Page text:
By Estefania Magdalena | Staff Writer

It is normal to feel that we do not know what to do with so much free time right now. Although the classes have been taken up online, we can no longer carry out social activities since we must take care of ourselves through Hawaiʻi’s stay-at-home order until April 30.

Here’s 10 Netflix shows and movies to dive into for this next month.

“Unorthodox:” The story revolves around Esther Shapiro, a young woman from a New York Orthodox Jewish community. Raised in a highly religious and conservative environment, one day she decides to escape to Berlin, Germany, where her mother lives. There, she begins a path of liberation and meets a group of young people who study music in a conservatory. This miniseries is based on real events and a book. 

Oscar winner Octavia Spencer stars as Madam C.J. Walker, the first African American billionaire in the U.S. (Photo courtesy of Amanda Matlovich/Netflix)

Oscar winner Octavia Spencer stars as Madam C.J. Walker, the first African American billionaire in the U.S. (Photo courtesy of Amanda Matlovich/Netflix)

“Mark of the Devil:” Thirty years ago, a priest arrived in a rural area of ​​North America inhabited by Mennonites, a religious group cut off from society. His objective was to help with an exorcism, but things do not go according to his plans, since the boy who was possessed, seemingly dies after a religious spell and is taken away in a truck. However, during the journey the child shows signs of life and is abandoned in a vacant lot.

“The Occupant:” This Spanish movie tells the story of the publicist, Javier Muñoz, after his perfect life falls apart. After being unemployed for more than a year and leaving behind his wealthy life, he is forced to move to a smaller home. In turn, this leads Muñoz to distance himself from his family and have increasingly recurring fights with his wife. The turn occurs when curiosity leads him to become obsessed with the new owners who inhabit his old apartment, and he begins to observe the comfortable life they lead and that he lost.

“Tiger King:” This seven-episode limited documentary series that shows the incredible story of a zoo owner in Oklahoma who became part of the popular culture of the American midwest, heading the Greater Wynnewood Exotic Animal Park, the largest captive tiger reserve in the United States in the late ’90s. Despite the fact that his real name is Joe Schreibvogel, after creating his reserve of animals, especially tigers and lions, he called himself Joe Exotic. As his last nickname tells, Exotic and its park were not normal at all.

“Ultras:” This movie takes us into the world of the Italian barra bravas (hooligans in Latinamerica) known as the ultras. The protagonist is Sandro, leader of the barra brava of Los Apaches, a team from Napoles, who after turning 50 years old begins to want to start a new life without the violence of soccer. At the same time, Angelo, a 16-year-old boy whose brother was murdered years ago at the hands of Rome’s team fans, begins to enter the world of the ultras.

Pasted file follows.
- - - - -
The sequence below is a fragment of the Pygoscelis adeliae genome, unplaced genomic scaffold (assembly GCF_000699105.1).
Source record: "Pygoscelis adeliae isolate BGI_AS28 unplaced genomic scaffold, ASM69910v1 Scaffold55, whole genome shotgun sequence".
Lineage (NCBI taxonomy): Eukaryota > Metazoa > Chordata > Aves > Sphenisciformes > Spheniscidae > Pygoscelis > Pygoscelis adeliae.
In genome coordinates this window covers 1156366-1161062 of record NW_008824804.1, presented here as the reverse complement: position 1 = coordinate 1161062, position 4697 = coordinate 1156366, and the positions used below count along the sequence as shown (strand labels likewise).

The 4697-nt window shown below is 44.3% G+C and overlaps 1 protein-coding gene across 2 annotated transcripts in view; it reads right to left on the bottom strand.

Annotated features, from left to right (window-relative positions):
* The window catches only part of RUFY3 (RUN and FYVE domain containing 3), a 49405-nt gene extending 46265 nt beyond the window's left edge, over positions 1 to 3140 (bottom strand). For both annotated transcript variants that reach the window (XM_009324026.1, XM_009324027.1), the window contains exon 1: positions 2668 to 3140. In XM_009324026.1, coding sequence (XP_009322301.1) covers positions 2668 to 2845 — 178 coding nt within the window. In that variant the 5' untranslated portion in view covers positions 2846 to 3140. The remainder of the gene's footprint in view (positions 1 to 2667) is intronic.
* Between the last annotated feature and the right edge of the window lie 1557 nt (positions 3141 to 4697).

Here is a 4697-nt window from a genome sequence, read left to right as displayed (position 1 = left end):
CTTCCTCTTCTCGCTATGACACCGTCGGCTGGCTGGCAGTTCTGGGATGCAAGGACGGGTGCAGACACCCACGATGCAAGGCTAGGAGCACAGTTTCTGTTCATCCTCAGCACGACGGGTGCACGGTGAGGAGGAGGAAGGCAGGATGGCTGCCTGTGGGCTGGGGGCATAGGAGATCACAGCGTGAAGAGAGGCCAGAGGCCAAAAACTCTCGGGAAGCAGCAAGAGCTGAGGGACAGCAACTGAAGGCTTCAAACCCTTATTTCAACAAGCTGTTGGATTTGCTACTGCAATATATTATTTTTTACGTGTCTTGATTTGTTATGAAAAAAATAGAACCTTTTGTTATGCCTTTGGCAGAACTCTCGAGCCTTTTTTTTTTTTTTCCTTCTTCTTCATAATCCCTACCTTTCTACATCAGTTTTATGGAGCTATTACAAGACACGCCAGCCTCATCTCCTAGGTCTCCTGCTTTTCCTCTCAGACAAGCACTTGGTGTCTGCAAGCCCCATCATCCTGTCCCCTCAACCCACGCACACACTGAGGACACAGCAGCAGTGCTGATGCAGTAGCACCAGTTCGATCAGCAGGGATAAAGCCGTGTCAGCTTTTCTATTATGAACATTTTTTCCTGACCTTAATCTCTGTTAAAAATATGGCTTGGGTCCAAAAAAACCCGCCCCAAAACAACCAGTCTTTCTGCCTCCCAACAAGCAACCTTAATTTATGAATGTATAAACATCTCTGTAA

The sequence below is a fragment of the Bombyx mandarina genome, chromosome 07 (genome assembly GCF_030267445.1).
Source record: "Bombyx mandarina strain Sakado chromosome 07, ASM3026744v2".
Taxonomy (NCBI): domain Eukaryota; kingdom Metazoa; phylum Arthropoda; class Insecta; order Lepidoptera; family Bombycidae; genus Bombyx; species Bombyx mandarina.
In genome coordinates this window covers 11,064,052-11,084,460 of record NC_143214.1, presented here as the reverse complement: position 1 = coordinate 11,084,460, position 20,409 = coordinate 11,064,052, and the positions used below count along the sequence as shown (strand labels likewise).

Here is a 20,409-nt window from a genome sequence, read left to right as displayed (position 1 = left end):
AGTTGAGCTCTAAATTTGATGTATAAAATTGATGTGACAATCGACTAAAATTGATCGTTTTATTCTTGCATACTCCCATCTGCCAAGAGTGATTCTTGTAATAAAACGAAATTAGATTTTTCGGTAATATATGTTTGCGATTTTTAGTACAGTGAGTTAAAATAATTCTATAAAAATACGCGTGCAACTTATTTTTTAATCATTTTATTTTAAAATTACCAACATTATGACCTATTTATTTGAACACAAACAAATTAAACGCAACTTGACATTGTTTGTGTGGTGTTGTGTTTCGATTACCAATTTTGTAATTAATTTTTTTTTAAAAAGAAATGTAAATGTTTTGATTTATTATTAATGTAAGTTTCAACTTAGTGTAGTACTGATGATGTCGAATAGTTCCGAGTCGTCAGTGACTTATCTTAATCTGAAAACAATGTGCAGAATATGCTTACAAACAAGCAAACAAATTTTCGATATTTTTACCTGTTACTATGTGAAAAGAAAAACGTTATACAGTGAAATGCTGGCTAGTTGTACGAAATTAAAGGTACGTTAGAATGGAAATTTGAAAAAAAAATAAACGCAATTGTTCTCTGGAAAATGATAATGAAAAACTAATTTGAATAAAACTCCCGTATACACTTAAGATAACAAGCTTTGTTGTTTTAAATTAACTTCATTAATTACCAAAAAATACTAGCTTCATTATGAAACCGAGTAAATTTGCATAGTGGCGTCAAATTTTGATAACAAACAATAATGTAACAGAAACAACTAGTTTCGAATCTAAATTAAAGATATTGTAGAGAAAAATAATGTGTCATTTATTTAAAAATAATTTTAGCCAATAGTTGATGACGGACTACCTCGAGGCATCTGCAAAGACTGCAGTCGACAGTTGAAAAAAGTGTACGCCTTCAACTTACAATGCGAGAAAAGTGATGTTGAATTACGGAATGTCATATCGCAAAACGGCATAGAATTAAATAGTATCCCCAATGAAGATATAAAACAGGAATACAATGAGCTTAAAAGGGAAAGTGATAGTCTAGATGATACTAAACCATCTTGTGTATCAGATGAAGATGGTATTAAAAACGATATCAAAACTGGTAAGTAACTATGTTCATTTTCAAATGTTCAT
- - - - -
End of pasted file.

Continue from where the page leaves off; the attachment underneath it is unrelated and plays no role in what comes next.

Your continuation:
“The Platform:” The movie begins when Goreng wakes up in a cell with Trimagasi, an older man who doesn’t like to be asked questions. But this is not a “normal” confinement, since the cell they share is part of a tower-shaped prison complex with more than 200 floors, which houses two prisoners per level and where the prisoners share the same food table.
“Self Made” Inspired by the Life of Madam C.J. Walker:” This four-episode series that tells the life of Madam C.J. Walker, the first woman of African descent to become a billionaire in the United States. Inspired by Walker’s great-great-granddaughter A’Lelia Bundles, the series tells us how Madam C.J. Walker (played by Academy Award winner Octavia Spencer) made her fortune on her own, with her company that pioneered hair care for African Americans.
“Puerta 7:” During the eight episodes, the story revolves around rivalries between violence, drug trafficking and corruption in soccer in Argentina. Despite this situation, the new head of security at the Ferroviario Stadium wants one of Diego Maradona’s most important commandments to be respected: “The ball does not stain.” The production is directed by Martin Zimmerman, an American by birth but Argentine at heart.

“Uncorked:” This drama tells the story of Elijah, a 20-year-old African American from Memplhis, who divides his days between his work in a wine-and-liquor store and the barbecue restaurant that his grandfather founded and today is run by his dad. The story is divided between the streets of Memphis and Paris, where we can feel the effort and how difficult it is for young people, regardless of race or nationality, to define their professional future.
 “El Marginal:” This Argentine show is in The New York Times’ list of the 30 best films not produced in the United States in the last 10 years. The story, in three seasons, revolves around Miguel Palacios, a policeman who is in a prison lost in the middle of nowhere. After the kidnapping of the daughter of a judge, he is summoned to infiltrate the San Onofre jail in Buenos Aires and try to find information about the kidnapping and the gang that operates in the prison. To do this, Miguel must change his identity and becomes Pastor Peña.